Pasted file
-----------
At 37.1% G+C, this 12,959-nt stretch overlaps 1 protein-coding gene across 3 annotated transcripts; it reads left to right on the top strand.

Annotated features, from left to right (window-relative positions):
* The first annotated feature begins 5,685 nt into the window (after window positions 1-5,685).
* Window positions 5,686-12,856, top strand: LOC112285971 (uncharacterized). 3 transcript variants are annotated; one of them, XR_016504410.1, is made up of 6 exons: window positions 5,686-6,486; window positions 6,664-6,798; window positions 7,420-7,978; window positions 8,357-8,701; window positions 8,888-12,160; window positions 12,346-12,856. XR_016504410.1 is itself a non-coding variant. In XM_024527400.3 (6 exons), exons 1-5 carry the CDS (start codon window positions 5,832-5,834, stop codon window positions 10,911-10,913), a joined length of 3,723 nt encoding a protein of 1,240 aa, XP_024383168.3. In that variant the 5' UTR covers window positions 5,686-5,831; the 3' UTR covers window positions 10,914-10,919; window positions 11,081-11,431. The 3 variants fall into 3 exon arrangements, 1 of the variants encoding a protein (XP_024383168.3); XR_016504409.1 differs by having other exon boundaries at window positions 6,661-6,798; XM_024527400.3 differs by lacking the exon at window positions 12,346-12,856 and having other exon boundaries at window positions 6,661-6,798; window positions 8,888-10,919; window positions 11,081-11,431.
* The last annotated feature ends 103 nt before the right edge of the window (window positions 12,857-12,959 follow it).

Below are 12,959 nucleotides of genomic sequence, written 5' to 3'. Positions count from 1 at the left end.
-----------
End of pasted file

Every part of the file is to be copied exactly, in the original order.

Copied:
At 37.1% G+C, this 12,959-nt stretch overlaps 1 protein-coding gene across 3 annotated transcripts; it reads left to right on the top strand.

Annotated features, from left to right (window-relative positions):
* The first annotated feature begins 5,685 nt into the window (after window positions 1-5,685).
* Window positions 5,686-12,856, top strand: LOC112285971 (uncharacterized). 3 transcript variants are annotated; one of them, XR_016504410.1, is made up of 6 exons: window positions 5,686-6,486; window positions 6,664-6,798; window positions 7,420-7,978; window positions 8,357-8,701; window positions 8,888-12,160; window positions 12,346-12,856. XR_016504410.1 is itself a non-coding variant. In XM_024527400.3 (6 exons), exons 1-5 carry the CDS (start codon window positions 5,832-5,834, stop codon window positions 10,911-10,913), a joined length of 3,723 nt encoding a protein of 1,240 aa, XP_024383168.3. In that variant the 5' UTR covers window positions 5,686-5,831; the 3' UTR covers window positions 10,914-10,919; window positions 11,081-11,431. The 3 variants fall into 3 exon arrangements, 1 of the variants encoding a protein (XP_024383168.3); XR_016504409.1 differs by having other exon boundaries at window positions 6,661-6,798; XM_024527400.3 differs by lacking the exon at window positions 12,346-12,856 and having other exon boundaries at window positions 6,661-6,798; window positions 8,888-10,919; window positions 11,081-11,431.
* The last annotated feature ends 103 nt before the right edge of the window (window positions 12,857-12,959 follow it).

Below are 12,959 nucleotides of genomic sequence, written 5' to 3'. Positions count from 1 at the left end.